We’re in the thick of kidhood around our house, with a 6 year old, a threenager and a newborn. And I often wonder how our household dynamics will change as the kids get older. So instead of just waiting and wondering for the next ten years, I thought I’d get real answers from someone who’s in the know.
Dana is a fellow Marylander, who shares stories about life and family over at the blog Kiss My List. She’s mother to a teenage daughter and son; and seems to have done so many things right because I never really hear her complain about them. Today she’s agreed to share the happy side of having teenagers. If you want to read more of her family’s adventures head on over to her blog Kiss My List (if you want to go to Europe, you NEED to check out her European vacation recap)
My babies haven’t been babies for a very long time.
I miss the feel of their chubby little hands, completely enveloped in my own. I miss being able to pick them up and comfort them, and I miss the weight of their small heads resting on my chest as they fall asleep.
Now my youngest’s hands are larger than mine, and he picks me up to show off his strength. But sometimes, when we are watching television together, he will rest his head on my shoulder. I don’t dare ruffle his hair for fear of destroying the moment; I just let it be.
Sometimes I look at my almost-grown children, and I wonder how we got here. I remember when the idea of raising teenagers terrified me. But a baby does not become a first grader overnight, and a first grader does not morph into a teenager while he’s sleeping. Parents grow alongside of their children, and each milestone achieved prepares us for facing the next one. A decade ago, I could not imagine parenting a 17-year-old and a 14-year-old, yet here I am. You will be too, eventually, and you will discover that you are ready. When you have a senior and a freshman in high school, your day may look a bit like mine.
My alarm goes off at the unreasonable hour of 6:00 a.m., and I’m out of bed by 6:10 to make sure both kids are up. Like me, they are awake, but barely moving.
By 6:30, we are all in the kitchen. I’m drinking my first cup of coffee and putting together the lunches that the kids made the night before. They each make their own breakfast, although I will fry an egg quickly if I’m asked politely.
By 7:00, the senior is backing out of the driveway with the freshman in the passenger seat. I reheat the coffee I didn’t get to finish, and check the Find my Friends app seven minutes later to make sure they have arrived at school safely.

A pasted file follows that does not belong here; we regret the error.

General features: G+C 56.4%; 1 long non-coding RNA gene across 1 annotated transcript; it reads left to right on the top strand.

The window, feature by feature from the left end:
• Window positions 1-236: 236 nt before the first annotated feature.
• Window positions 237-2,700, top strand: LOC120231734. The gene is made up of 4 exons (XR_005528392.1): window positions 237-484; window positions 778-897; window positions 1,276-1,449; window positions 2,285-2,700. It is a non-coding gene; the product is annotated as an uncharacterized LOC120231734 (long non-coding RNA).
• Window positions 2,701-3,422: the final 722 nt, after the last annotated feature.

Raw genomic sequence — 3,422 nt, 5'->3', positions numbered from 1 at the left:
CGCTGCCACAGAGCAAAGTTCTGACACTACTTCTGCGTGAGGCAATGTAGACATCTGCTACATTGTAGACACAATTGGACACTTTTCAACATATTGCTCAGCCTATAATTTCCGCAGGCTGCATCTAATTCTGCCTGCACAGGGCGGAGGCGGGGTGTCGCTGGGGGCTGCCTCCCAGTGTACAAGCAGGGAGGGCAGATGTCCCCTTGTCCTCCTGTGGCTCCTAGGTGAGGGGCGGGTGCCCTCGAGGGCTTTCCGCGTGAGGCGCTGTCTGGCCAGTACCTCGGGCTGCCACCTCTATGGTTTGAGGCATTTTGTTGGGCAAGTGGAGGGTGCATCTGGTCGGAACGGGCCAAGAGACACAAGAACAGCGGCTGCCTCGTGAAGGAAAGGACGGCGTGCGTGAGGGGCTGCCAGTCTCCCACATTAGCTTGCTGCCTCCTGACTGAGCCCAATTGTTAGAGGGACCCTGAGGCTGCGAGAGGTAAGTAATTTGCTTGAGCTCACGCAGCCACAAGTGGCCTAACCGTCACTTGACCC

Our high school permits phone use in between classes, so I usually text with at least one kid during the school day. The senior may share a good grade with me, but I don’t usually hear from the freshman unless he needs something he left at home. I will text to remind them to drink lots of water before practice, or just to say hi. This is the teenage version of notes in the lunch boxes.
In the fall, the afternoons are full of sports practices, but I’m no longer driving them all over creation. They stay at school, and the senior drives home. For one blissful year, my chauffeuring duties are on hold. Next year, she goes to college and I am back to shuttling around the freshman-turned sophomore for another two years.
Our family dinners are the highlight of my day. There is no whining, everyone cuts their own food, and there is not a chicken nugget or bagel bite in sight. We have discussions that range from deep to silly, and I marvel at the bright, witty, and insightful human beings I helped create and raise.
For years I dreaded homework time, but at this point I’m a minor player in the game. The senior does her own with little prompting, although I may be asked to proofread or edit a paper. The freshman is still easing into the rigors of high school, and I need to monitor him a bit more. Thankfully, homework no longer involves spelling words, glitter, or dioramas.
I am often the first person in bed, and the kids usually come to my room to say goodnight. If I’m lucky, they may even lay a not-so-little head on my chest for a moment or two.
While I miss some things about my kids being young, I focus on enjoying the cool parts of having teenagers.
I don’t have to watch mind-numbing cartoons or Disney Channel shows; we watch good television together. We are currently conquering all ten seasons of Friends – it’s a classic series, and I feel it is my duty as a mother to expose my children to comic excellence.
Teens are excellent sleepers. The lazy Saturday and Sunday mornings that I thought were gone forever have returned, and they are heavenly.
Grocery shopping and other errands are actually more enjoyable with at least one kid. Instead of hindering my progress with temper tantrums and pleas to buy things, they push the cart and scan the items at the self-checkout while I bag.
Date nights can be spontaneous, and I don’t have to find or pay a sitter. With Mom and Dad out of the house, they will happily veg on the couch all evening.
We can go anywhere on vacation; teenagers travel well and have tons of stamina. We have been in the Magic Kingdom until 1:00 a.m, hiked the Swiss Alps for hours, and braved the night tour of Alcatraz.
They are easy and fun to be with. It’s not all unicorns and rainbows, but the daily exhaustion that came with mothering young children is gone. Teenagers have one foot in childhood and one in adulthood, and when that isn’t causing a meltdown, it’s a lovely place to be. They still come to me for comfort, advice, pep talks, and hugs. I squeeze as tight as I can and never let go first.